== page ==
The government will revoke the licences of marketers and millers alleged to be members of a cartel which exploits farmers in the coffee value chain.
In a culmination of statements by Deputy President Rigathi Gachagua that the government would deal with cartels in the coffee sector, Embu Governor Cecil Mbarire on Friday claimed that some companies were running a cartel and should be dealt with.
Ms Mbarire said the sector was dominated by three companies, which mill, market and buy through different company subsidiaries, manipulating prices.
"If we don't deal with these cartels, we're wasting time. I have named them, let us see what happens to me," she said during the ongoing Coffee Reforms Conference at Three Steers Hotel in Meru.
She claimed that the cartels bribe senior government officials as well as factory management to continue their corrupt practices.
“It’s about time we told them on the face that enough is enough. We cannot continue to cheat farmers yet the cartels ensure the cooperatives don’t work,” she said.
While responding to Governor Mbarire, Agriculture Cabinet Secretary Mithika Linturi vowed to revoke the licences of all marketers to allow fresh registration.
He said will fix the mess in the coffee value chain before laws are enacted to offer a lasting solution.
"As soon as we are back in office next week, I will start the process of revoking the licences and I don't care if they take me to court or not. I will deal with it as long as I have the powers as CS," said Mr Linturi.
Earlier, Mr Gachagua warned cartels, saying their days were numbered.
“Those who have been profiting from the sweat of the farmers should know that they have had enough. It is time for the farmers who toil on the farms to benefit from more than 90 per cent of the proceeds of coffee," Gachagua said.
The DP lamented that the merger of coffee cooperatives had dealt a heavy blow to the sector, saying the move had led to a waste of resources and left most of them heavily indebted. He said when societies merge into large organisations, they benefit from economies of scale.
Other CSs who addressed the conference were Moses Kuria (Trade) and Simon Chelugui (Cooperatives).
The governors from the coffee growing areas were led by the host Kawira Mwangaza, Stephen Sang (Nandi), Mutahi Kahiga (Nyeri), Paul Otuoma (Busia), Joshua Irungu (Laikipia) and Benjamin Cheboi (Baringo). Several senators and MPs were also present.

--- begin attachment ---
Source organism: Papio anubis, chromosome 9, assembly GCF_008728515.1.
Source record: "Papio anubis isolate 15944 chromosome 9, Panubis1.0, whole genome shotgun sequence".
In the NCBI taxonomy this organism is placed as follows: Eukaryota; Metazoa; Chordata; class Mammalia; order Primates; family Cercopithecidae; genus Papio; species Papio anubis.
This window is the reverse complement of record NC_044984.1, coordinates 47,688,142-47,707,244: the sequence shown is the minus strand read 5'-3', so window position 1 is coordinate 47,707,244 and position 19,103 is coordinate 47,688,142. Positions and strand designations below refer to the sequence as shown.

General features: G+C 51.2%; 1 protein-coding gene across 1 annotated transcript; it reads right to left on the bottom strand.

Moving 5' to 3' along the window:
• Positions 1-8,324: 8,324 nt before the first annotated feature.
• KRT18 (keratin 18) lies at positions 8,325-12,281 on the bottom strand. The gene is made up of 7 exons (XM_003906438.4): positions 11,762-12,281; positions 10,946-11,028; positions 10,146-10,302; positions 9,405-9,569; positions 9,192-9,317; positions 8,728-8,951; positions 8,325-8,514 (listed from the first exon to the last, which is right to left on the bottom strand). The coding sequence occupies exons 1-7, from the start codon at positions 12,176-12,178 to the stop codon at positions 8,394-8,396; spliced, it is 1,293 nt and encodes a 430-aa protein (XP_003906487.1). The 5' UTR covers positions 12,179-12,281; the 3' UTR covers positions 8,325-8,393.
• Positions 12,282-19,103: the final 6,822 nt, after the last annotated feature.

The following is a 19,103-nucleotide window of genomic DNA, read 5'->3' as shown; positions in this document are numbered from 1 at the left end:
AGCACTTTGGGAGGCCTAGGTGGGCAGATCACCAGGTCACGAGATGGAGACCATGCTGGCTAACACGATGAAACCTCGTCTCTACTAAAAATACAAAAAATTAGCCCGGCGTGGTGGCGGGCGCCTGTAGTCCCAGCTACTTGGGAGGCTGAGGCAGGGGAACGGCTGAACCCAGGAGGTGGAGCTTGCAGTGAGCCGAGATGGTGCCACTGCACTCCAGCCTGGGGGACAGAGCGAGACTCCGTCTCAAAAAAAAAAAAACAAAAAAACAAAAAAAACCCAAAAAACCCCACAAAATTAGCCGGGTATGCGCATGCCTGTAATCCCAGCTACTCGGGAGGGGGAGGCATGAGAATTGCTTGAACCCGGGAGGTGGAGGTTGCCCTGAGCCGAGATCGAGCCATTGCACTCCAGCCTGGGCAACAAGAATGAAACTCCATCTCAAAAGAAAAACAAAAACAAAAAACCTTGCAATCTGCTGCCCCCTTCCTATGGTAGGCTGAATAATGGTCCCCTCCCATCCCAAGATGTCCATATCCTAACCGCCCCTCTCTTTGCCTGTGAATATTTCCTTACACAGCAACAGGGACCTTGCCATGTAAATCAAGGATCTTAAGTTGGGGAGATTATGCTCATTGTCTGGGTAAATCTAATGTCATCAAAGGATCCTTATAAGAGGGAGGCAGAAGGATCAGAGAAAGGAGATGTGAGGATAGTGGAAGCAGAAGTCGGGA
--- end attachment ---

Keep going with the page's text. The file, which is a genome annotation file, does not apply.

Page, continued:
One of Mr Chelugui's recommendations, based on the Colombian coffee model, was that farmers should be paid promptly after the coffee is delivered.
The CS also said there was need for a strong financial infrastructure to support payments to farmers, as well as a price stabilisation fund to cushion farmers from market shocks.
"While coffee is sold in dollars, farmers are paid in Kenyan shillings. We should consider reversing this and ensure that the farmer is paid within 30 or 45 days. We also need a robust coffee research and development programme like in Colombia," said CS Chelugui.
"We need to find ways of funding the Coffee Research Institute and increase the number of extension workers. We found out that Colombian coffee farmers are supported by 1,500 extension officers," he said.
Mr Chelugui also cited the need to strengthen farmer institutions, including exemptions for coffee mills, the dissolution of the New KPCU and the restructuring of the Nairobi Coffee Exchange.
"Currently, there is no representative of the government and the farmer at the Nairobi Coffee Exchange. There's need for reforms to allow for proper price discovery," the CS said. He also called for the restructuring of the Coffee Board of Kenya to include all stakeholders in the value chain.
On coffee marketing, Mr Joshua Kariuki, managing director of Nyeri-based Kilele Coffee Limited, said farmers were excited that the government was taking the problems of coffee farmers seriously. He said little was being done to market the produce.
"If trade attaches in foreign markets were given the responsibility of marketing our brand, we would be talking about the Kenyan farmer being the biggest earner in the world," Mr Kaiuki said.
Mr Charles Mutwiri, one of the leading coffee farmers in Meru, said to fix the coffee sub-sector, the government needed to prioritise production, revitalise factories and address marketing gaps.
"Although we don't have much representation from the farmers, they have raised some of the issues affecting coffee. I hope the recommendations made here will be implemented," said Mr Mutwiri.
He said there was need to provide agronomists and subsidised inputs to lower the cost of production.
"We cannot talk about the market when our production is poor in quality and quantity. It is possible to increase production per tree from the current two kilos to 100 KGS if there are agronomists on the ground. With quality coffee and a fixed marketing model, farmers will have money," he said.
Mr Mutwiri suggests opening up the Nairobi Coffee Exchange to farmers and increasing trading days to three.
"Our problem is that a few buyers can meet at the auction and fix prices for the next trading day. We need to adopt the Ethiopian marketing model where the farmer has a say in the price of his produce," Mr Mutwiri said.
He proposed a minimum guaranteed return of about Sh48,850 (USD350) per bag of coffee to end price uncertainty among farmers.
The conference, which ends on Saturday, is expected to come up with recommendations that will be fine-tuned into a bill that will be presented to Parliament for debate and enactment.